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July 24, 2004

State cuts teacher dictation test, prompting criticism

From: Worcester Telegram, MA - Jul 24, 2004

The Associated Press

BOSTON- The state Education Department has cut the dictation test for prospective teachers after complaints from advocates for the deaf, a move that some say is another example of the "dumbing down" of the education system.

The test was given to people who wanted to teach in the state's public schools as a way to evaluate spelling and grammar skills. In the test, applicants had to accurately transcribe an audiotape.

The state, which administered the test for the last time on Saturday, decided to drop the dictation portion after evaluating the concerns of deaf applicants and those who needed sign-language interpreters.

But while some school administrators say the dictation test is archaic and does not necessarily reflect a person's abilities in the classroom, others say it is an effective way to judge English skills that all teachers should have.

"This abandonment of the dictation section of the examination is, not surprisingly, a dumbing down of the requirements for prospective teachers," said John R. Silber, the former president of Boston University who helped install the dictation portion of the test during his time as chairman of the state Education Board.

"In the testing of our teachers, it is important to have at least one section of the test in which there are no holds barred, a section that clearly separates the competent from the incompetent," he said.

The state has replaced the dictation test with another equally valid method of testing grammar, spelling and punctuation, Education Department spokeswoman Heidi B. Perlman said.

In the new test, applicants answer multiple-choice questions that ask them to find errors in passages of text.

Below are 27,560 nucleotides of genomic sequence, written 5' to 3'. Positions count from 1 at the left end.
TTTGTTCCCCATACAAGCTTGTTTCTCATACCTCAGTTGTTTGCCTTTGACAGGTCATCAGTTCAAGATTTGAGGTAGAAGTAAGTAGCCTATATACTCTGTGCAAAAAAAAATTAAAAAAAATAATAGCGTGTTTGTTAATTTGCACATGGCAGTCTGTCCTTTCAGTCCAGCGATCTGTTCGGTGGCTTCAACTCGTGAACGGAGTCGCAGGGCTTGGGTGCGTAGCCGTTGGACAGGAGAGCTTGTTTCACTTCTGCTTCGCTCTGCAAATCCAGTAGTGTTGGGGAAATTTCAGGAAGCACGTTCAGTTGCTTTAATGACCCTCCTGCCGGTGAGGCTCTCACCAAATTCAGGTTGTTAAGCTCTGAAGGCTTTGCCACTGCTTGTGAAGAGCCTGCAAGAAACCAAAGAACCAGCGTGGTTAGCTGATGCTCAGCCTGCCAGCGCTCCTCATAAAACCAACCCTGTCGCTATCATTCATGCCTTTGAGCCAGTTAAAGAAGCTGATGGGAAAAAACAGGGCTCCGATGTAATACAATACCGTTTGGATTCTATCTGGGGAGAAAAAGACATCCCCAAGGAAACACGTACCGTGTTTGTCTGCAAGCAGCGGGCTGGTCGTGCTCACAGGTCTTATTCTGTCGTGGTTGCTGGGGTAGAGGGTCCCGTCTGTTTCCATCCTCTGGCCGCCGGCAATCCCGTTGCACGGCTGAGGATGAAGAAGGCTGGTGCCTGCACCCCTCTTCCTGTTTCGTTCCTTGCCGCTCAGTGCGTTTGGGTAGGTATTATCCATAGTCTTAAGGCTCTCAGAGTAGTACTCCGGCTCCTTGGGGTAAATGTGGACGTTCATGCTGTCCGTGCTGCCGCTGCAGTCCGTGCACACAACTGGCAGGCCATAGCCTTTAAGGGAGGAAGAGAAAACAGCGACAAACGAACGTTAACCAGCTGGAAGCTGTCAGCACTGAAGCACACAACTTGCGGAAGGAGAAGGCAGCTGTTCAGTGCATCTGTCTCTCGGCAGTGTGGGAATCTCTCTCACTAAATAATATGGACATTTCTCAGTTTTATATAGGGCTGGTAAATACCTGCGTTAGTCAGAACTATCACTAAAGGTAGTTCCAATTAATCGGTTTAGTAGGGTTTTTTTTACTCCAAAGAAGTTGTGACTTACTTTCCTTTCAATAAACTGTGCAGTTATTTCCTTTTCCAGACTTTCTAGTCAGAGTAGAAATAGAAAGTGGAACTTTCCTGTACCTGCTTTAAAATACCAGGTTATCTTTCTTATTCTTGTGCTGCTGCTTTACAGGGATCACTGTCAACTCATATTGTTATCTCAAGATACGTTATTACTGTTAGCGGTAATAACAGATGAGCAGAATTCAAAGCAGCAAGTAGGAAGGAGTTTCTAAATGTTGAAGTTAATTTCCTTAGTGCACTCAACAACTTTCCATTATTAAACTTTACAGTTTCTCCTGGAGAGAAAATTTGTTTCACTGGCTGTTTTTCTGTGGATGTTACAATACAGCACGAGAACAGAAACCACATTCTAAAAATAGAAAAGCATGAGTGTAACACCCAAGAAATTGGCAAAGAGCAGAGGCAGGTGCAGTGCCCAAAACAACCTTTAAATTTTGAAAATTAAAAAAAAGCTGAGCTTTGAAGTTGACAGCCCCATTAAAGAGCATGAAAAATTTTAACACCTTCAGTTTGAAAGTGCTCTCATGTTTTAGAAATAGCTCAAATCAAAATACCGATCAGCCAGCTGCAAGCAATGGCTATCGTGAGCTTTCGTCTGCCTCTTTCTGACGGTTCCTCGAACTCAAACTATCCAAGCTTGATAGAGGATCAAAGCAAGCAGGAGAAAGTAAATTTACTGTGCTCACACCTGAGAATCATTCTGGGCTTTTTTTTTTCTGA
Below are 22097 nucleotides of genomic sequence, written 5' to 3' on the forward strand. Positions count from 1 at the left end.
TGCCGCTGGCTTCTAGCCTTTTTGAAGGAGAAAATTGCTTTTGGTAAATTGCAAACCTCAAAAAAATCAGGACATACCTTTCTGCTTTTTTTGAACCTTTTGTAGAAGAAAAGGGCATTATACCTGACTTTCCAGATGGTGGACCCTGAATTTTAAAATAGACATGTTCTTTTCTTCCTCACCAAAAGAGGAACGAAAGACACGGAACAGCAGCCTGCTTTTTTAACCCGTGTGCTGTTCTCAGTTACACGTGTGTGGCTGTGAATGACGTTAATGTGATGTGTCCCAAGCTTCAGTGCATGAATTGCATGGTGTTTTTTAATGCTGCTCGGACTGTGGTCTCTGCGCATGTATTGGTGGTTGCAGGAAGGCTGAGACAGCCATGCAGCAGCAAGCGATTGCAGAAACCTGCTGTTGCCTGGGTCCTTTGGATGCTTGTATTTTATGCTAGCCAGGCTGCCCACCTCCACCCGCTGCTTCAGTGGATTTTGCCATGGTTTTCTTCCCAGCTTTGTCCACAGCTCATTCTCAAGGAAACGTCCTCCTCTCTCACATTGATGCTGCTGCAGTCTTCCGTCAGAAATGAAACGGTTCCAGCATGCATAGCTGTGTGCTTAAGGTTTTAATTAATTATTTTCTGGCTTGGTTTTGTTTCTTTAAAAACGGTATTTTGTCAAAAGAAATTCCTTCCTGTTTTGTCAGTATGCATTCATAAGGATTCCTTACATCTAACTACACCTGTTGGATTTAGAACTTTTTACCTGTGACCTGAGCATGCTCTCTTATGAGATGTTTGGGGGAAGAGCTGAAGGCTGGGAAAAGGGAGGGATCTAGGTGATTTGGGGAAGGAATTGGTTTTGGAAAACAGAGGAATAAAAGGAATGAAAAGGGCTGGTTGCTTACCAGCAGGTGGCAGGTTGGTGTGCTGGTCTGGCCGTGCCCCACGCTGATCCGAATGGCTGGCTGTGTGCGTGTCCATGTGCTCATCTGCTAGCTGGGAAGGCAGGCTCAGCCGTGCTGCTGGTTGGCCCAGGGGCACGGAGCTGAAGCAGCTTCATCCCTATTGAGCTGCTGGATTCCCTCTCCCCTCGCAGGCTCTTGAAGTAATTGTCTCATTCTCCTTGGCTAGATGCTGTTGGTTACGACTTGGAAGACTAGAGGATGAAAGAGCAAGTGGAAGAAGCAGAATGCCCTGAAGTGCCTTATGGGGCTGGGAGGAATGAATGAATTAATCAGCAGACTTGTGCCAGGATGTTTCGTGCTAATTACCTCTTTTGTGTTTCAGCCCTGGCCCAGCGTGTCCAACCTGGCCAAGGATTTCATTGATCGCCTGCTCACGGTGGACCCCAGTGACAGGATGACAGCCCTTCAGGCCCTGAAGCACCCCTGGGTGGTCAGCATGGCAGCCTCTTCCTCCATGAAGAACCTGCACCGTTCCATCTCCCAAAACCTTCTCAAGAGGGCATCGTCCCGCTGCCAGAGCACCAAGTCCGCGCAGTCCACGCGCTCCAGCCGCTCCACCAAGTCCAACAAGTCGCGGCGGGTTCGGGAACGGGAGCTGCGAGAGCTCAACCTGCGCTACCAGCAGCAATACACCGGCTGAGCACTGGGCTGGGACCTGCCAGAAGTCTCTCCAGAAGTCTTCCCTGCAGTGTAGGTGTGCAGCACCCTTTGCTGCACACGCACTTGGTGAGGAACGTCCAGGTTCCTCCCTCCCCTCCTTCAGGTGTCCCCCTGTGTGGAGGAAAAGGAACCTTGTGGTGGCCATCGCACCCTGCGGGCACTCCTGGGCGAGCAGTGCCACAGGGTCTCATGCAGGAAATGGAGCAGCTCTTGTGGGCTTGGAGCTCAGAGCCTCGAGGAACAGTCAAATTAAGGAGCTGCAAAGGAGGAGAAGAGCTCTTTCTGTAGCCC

"This has to do with being fair to all teacher candidates," Perlman said. "We're not making the test easier or in any way testing people on less data."

The dictation portion of the test was dropped after two years of discussion and concerns brought forward by the Disability Law Center of Boston, which said the test was unnecessary and possibly discriminatory for deaf applicants.

Even though the state provides deaf applicants a sign language interpreter and extra time it often wasn't enough because American Sign Language is not a literal translation of English, which was required on the test.

The state does not track how many deaf applicants failed the test, but Michael J. Bello, director of the Learning Center for Deaf Children in Framingham said the number was "significant."

Of his 57-person teaching staff, eight had to apply for waivers because they did not pass the test.

Clarke Fowler, a professor at Salem State College who teaches prospective teachers, said the test was irrelevant to classroom teaching.

"It was testing the quality of the tape recording. It was testing the room acoustics," he said.

Teachers who have taken the test say transcribing the dictated material is not a skill they need for the classroom.

© 2004 Worcester Telegram & Gazette Corp.